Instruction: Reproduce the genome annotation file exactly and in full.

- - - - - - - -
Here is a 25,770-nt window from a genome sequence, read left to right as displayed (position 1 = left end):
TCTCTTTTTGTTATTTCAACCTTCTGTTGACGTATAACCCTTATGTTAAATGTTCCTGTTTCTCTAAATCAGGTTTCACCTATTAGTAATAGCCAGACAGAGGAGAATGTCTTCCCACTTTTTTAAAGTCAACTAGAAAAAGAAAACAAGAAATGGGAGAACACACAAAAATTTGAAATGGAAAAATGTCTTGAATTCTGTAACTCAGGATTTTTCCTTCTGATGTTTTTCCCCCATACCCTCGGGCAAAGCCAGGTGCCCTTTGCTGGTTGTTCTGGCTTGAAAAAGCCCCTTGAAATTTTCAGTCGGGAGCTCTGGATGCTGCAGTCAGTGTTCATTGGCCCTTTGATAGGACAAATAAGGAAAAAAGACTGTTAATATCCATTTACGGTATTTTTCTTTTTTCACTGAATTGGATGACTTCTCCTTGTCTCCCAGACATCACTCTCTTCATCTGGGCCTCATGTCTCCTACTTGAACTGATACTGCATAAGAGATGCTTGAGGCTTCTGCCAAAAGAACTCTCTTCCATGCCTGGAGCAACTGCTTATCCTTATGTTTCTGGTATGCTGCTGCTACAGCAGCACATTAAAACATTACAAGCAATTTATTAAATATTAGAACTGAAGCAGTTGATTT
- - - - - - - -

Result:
Here is a 25,770-nt window from a genome sequence, read left to right as displayed (position 1 = left end):
TCTCTTTTTGTTATTTCAACCTTCTGTTGACGTATAACCCTTATGTTAAATGTTCCTGTTTCTCTAAATCAGGTTTCACCTATTAGTAATAGCCAGACAGAGGAGAATGTCTTCCCACTTTTTTAAAGTCAACTAGAAAAAGAAAACAAGAAATGGGAGAACACACAAAAATTTGAAATGGAAAAATGTCTTGAATTCTGTAACTCAGGATTTTTCCTTCTGATGTTTTTCCCCCATACCCTCGGGCAAAGCCAGGTGCCCTTTGCTGGTTGTTCTGGCTTGAAAAAGCCCCTTGAAATTTTCAGTCGGGAGCTCTGGATGCTGCAGTCAGTGTTCATTGGCCCTTTGATAGGACAAATAAGGAAAAAAGACTGTTAATATCCATTTACGGTATTTTTCTTTTTTCACTGAATTGGATGACTTCTCCTTGTCTCCCAGACATCACTCTCTTCATCTGGGCCTCATGTCTCCTACTTGAACTGATACTGCATAAGAGATGCTTGAGGCTTCTGCCAAAAGAACTCTCTTCCATGCCTGGAGCAACTGCTTATCCTTATGTTTCTGGTATGCTGCTGCTACAGCAGCACATTAAAACATTACAAGCAATTTATTAAATATTAGAACTGAAGCAGTTGATTT